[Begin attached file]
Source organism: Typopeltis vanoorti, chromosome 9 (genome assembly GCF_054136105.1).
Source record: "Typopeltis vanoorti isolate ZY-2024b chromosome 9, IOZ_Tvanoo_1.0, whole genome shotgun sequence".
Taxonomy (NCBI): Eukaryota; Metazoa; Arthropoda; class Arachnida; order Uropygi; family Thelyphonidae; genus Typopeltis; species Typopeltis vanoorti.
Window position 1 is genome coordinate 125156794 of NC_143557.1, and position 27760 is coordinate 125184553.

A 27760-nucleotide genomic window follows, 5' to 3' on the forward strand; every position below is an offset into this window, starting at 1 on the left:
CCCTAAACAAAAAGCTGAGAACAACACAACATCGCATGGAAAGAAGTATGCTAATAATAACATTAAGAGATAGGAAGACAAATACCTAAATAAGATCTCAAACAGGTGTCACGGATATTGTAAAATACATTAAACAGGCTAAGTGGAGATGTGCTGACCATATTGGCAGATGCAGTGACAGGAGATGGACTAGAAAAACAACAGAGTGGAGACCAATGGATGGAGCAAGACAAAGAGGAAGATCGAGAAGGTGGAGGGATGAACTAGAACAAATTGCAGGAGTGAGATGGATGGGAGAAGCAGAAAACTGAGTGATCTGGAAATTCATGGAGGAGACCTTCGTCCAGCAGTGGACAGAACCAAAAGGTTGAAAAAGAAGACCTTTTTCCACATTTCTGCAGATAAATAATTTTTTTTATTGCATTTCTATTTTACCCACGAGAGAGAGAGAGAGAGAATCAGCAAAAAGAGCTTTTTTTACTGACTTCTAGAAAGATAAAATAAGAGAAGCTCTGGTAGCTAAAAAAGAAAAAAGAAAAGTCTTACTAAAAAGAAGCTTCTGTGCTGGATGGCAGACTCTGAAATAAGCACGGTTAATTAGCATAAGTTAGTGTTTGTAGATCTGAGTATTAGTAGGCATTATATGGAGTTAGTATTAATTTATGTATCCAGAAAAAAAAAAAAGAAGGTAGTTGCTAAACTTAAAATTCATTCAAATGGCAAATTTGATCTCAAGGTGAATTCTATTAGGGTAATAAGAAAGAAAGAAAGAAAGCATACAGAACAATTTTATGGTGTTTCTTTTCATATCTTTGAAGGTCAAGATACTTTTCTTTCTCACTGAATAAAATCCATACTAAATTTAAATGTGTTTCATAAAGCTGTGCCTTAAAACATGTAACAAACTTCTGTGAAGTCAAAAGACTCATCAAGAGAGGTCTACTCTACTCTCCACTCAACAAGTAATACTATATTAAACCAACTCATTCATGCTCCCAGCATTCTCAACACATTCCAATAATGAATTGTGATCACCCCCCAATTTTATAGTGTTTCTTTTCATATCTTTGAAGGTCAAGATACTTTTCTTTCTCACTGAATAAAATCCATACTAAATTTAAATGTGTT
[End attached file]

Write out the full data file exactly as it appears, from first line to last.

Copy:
Source organism: Typopeltis vanoorti, chromosome 9 (genome assembly GCF_054136105.1).
Source record: "Typopeltis vanoorti isolate ZY-2024b chromosome 9, IOZ_Tvanoo_1.0, whole genome shotgun sequence".
Taxonomy (NCBI): Eukaryota; Metazoa; Arthropoda; class Arachnida; order Uropygi; family Thelyphonidae; genus Typopeltis; species Typopeltis vanoorti.
Window position 1 is genome coordinate 125156794 of NC_143557.1, and position 27760 is coordinate 125184553.

A 27760-nucleotide genomic window follows, 5' to 3' on the forward strand; every position below is an offset into this window, starting at 1 on the left:
CCCTAAACAAAAAGCTGAGAACAACACAACATCGCATGGAAAGAAGTATGCTAATAATAACATTAAGAGATAGGAAGACAAATACCTAAATAAGATCTCAAACAGGTGTCACGGATATTGTAAAATACATTAAACAGGCTAAGTGGAGATGTGCTGACCATATTGGCAGATGCAGTGACAGGAGATGGACTAGAAAAACAACAGAGTGGAGACCAATGGATGGAGCAAGACAAAGAGGAAGATCGAGAAGGTGGAGGGATGAACTAGAACAAATTGCAGGAGTGAGATGGATGGGAGAAGCAGAAAACTGAGTGATCTGGAAATTCATGGAGGAGACCTTCGTCCAGCAGTGGACAGAACCAAAAGGTTGAAAAAGAAGACCTTTTTCCACATTTCTGCAGATAAATAATTTTTTTTATTGCATTTCTATTTTACCCACGAGAGAGAGAGAGAGAGAATCAGCAAAAAGAGCTTTTTTTACTGACTTCTAGAAAGATAAAATAAGAGAAGCTCTGGTAGCTAAAAAAGAAAAAAGAAAAGTCTTACTAAAAAGAAGCTTCTGTGCTGGATGGCAGACTCTGAAATAAGCACGGTTAATTAGCATAAGTTAGTGTTTGTAGATCTGAGTATTAGTAGGCATTATATGGAGTTAGTATTAATTTATGTATCCAGAAAAAAAAAAAAGAAGGTAGTTGCTAAACTTAAAATTCATTCAAATGGCAAATTTGATCTCAAGGTGAATTCTATTAGGGTAATAAGAAAGAAAGAAAGAAAGCATACAGAACAATTTTATGGTGTTTCTTTTCATATCTTTGAAGGTCAAGATACTTTTCTTTCTCACTGAATAAAATCCATACTAAATTTAAATGTGTTTCATAAAGCTGTGCCTTAAAACATGTAACAAACTTCTGTGAAGTCAAAAGACTCATCAAGAGAGGTCTACTCTACTCTCCACTCAACAAGTAATACTATATTAAACCAACTCATTCATGCTCCCAGCATTCTCAACACATTCCAATAATGAATTGTGATCACCCCCCAATTTTATAGTGTTTCTTTTCATATCTTTGAAGGTCAAGATACTTTTCTTTCTCACTGAATAAAATCCATACTAAATTTAAATGTGTT